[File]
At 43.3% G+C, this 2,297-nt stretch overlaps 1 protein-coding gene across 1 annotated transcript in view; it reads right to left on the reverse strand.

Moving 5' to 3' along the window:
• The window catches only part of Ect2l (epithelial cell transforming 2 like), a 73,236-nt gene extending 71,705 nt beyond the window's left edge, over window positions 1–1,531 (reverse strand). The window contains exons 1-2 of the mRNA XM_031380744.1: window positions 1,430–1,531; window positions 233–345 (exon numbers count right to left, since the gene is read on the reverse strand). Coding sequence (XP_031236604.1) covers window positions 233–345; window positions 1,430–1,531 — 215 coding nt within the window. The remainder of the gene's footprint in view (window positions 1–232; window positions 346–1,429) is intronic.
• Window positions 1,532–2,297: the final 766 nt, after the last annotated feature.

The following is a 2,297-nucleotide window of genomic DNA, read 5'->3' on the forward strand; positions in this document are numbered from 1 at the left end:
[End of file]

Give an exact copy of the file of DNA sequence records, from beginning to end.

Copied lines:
At 43.3% G+C, this 2,297-nt stretch overlaps 1 protein-coding gene across 1 annotated transcript in view; it reads right to left on the reverse strand.

Moving 5' to 3' along the window:
• The window catches only part of Ect2l (epithelial cell transforming 2 like), a 73,236-nt gene extending 71,705 nt beyond the window's left edge, over window positions 1–1,531 (reverse strand). The window contains exons 1-2 of the mRNA XM_031380744.1: window positions 1,430–1,531; window positions 233–345 (exon numbers count right to left, since the gene is read on the reverse strand). Coding sequence (XP_031236604.1) covers window positions 233–345; window positions 1,430–1,531 — 215 coding nt within the window. The remainder of the gene's footprint in view (window positions 1–232; window positions 346–1,429) is intronic.
• Window positions 1,532–2,297: the final 766 nt, after the last annotated feature.

The following is a 2,297-nucleotide window of genomic DNA, read 5'->3' on the forward strand; positions in this document are numbered from 1 at the left end: